I will preface this blog post with a plea – IF YOU HAVE A COPY OF THIS MOVIE ON VIDEO OR DVD PLEASE LET ME KNOW!.
This 100th telecast of the Hallmark TV movie special, which aired on NBC in November of 1972, is one of my all time favorite Stephen Boyd performances for several reasons. But unfortunately it is very hard to track down. You would think an intrepid Boyd fan or Hallmark movie collector would have taped this on TV back in 1972, and may have a copy lurking for sale somewhere??? Luckily it is preserved and you can view it in two locations- one being the Paley Center for Media in New York City, or at the UCLA media center in Los Angeles.
What makes this such a great part for Stephen is it truly epitomizes his love for the ‘character’ role. He also gets to speak in his full Ulster accent throughout the movie, and it is also based on the location of the Aran Islands in Ireland. The movie itself was filmed on Phillip Island off the coast Australia, probably in early 1972. It pairs him with some other excellent actors including Cyril Cusack (who also shared a scene with Stephen early on in “The Man Who Never Was”) and the inimitable Colleen Dewhurst. It was based on a brief novel by Leonard Wibberley.
“He always felt that he would never have hands like his father- strong, tough, purposeful hands that didn’t flinch from the shock of the ocean water or weary with toil of oars or scythe or spade. Sometimes at night he prayed to Saint Brendan to ask God to give him big hands and big shoulders so he could be a man.”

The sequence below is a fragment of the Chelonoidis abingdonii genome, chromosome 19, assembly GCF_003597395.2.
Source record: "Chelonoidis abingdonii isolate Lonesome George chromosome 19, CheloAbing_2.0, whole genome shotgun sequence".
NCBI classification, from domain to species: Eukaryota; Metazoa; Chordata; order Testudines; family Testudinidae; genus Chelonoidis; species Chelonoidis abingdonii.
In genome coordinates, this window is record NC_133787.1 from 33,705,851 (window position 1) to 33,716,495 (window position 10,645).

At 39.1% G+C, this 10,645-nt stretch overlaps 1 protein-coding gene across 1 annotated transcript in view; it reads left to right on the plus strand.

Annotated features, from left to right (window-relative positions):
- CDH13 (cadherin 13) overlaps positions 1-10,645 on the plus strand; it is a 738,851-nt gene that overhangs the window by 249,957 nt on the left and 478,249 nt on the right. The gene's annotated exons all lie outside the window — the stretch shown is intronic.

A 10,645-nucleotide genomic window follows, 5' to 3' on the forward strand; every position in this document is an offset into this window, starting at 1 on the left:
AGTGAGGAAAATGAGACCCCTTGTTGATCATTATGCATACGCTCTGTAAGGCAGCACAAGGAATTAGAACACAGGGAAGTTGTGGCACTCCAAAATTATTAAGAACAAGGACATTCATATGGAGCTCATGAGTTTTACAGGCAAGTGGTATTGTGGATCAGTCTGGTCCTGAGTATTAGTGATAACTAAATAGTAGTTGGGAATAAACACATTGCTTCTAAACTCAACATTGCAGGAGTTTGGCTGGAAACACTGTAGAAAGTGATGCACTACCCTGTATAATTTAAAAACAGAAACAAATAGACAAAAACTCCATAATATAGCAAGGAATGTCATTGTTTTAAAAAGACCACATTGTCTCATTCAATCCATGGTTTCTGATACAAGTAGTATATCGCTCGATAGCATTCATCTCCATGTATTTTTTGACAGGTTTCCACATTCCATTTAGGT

Stephen plays the father, Cormac Joyce, who is the apple of his son’s eye. A storm is brewing off the coast, and as the islanders flee for the mainland, Cormac is determined to stay. When he injures his hand while trying to pull his curragh ashore, his son decides to stay with his father to protect their home from the storm. The wife also stays and the weather the huge waves of the Atlantic storm together. Stephen seems to relish this role as the rough Irish fisherman. It’s great to see him playing a father on-screen – something he rarely ever did. Cormac is both tender and stern with his young son, played by the 15 year old Dominic Guard. Boyd’s chemistry with Colleen Dewhurst is also incredible. They have a couple of intense quarrels, and when Cormac is injured, Dewhurst’s worry is palpable as she mends his hand. The filmmakers were also keen enough to let Stephen sing a quiet Irish folk tune throughout the movie – “The Star of the County Down.” The way Stephen sings this melancholy tune is haunting.
Stephen himself said in 1974 interview that “The Hands of Cormac Joyce” was “the favorite performance and favorite show I’ve ever done.”